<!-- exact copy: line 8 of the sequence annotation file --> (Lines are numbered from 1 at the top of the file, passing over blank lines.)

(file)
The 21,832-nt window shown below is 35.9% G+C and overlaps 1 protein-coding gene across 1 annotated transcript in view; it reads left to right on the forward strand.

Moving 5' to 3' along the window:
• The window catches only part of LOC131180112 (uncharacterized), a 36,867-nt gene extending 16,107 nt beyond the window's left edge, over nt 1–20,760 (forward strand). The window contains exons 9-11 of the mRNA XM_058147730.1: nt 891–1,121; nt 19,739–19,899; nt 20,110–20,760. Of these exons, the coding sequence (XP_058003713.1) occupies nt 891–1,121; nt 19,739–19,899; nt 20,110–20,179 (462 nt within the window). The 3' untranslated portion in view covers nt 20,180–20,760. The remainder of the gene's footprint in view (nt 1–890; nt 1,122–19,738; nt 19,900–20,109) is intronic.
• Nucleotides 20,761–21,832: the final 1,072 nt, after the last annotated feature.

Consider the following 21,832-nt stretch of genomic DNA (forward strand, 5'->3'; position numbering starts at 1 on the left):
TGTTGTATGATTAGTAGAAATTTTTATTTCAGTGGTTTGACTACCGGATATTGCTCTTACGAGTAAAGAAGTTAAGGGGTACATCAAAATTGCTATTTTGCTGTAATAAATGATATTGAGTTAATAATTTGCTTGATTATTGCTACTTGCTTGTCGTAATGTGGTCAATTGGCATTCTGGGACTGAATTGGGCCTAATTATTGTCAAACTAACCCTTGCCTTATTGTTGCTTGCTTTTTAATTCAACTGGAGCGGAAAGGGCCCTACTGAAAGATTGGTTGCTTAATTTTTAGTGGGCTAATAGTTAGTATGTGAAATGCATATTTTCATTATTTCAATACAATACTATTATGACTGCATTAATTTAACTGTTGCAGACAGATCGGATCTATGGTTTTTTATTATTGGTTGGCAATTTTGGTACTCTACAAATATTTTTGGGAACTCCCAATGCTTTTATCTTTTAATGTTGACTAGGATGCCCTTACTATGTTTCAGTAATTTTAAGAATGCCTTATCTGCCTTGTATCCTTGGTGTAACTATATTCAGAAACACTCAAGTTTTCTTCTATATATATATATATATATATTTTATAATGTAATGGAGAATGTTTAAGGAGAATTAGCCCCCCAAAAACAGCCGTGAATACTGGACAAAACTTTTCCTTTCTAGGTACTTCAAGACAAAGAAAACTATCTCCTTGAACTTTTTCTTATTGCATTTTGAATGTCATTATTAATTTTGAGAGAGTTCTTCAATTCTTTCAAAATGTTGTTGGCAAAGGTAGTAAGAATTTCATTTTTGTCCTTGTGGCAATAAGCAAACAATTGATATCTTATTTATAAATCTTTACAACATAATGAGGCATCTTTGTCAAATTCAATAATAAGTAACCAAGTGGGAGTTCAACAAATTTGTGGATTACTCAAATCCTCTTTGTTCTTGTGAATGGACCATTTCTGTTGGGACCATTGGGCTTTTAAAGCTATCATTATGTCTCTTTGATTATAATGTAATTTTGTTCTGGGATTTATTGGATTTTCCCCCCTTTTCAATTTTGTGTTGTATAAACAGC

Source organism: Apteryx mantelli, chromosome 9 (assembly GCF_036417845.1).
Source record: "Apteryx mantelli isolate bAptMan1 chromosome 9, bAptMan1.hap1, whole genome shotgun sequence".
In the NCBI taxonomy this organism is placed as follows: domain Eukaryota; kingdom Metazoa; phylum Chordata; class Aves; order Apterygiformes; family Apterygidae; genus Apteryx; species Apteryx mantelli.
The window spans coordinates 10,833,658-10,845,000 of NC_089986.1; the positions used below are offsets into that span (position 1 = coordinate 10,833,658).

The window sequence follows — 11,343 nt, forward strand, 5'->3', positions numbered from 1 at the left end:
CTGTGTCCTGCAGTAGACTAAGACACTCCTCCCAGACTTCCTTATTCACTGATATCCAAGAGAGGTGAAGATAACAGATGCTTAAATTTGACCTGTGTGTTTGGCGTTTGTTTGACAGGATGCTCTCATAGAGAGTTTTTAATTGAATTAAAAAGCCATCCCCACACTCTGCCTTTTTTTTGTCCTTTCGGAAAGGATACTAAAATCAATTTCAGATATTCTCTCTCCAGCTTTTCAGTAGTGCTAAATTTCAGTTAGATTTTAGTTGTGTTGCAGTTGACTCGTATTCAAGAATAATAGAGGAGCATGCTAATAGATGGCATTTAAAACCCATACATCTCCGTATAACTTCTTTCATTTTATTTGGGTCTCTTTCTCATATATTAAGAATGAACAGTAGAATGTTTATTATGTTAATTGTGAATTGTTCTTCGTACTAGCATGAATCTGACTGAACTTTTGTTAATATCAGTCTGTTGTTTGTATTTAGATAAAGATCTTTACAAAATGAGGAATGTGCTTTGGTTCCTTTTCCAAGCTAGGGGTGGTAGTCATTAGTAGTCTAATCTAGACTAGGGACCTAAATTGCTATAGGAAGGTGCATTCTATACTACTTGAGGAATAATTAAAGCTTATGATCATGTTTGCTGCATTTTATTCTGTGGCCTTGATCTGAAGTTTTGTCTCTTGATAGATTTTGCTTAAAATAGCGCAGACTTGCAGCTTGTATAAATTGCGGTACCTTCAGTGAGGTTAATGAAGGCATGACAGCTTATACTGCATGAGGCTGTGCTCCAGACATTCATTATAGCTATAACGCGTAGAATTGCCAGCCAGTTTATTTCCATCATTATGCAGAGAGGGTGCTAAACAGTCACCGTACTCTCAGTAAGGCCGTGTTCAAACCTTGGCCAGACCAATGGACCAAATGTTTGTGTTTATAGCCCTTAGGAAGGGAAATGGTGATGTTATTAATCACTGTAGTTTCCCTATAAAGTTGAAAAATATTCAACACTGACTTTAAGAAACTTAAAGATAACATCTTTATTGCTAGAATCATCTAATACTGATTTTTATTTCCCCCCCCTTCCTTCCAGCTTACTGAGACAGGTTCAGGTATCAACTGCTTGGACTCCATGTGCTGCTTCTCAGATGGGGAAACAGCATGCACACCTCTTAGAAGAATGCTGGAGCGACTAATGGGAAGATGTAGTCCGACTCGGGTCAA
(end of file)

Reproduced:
Source record: "Apteryx mantelli isolate bAptMan1 chromosome 9, bAptMan1.hap1, whole genome shotgun sequence".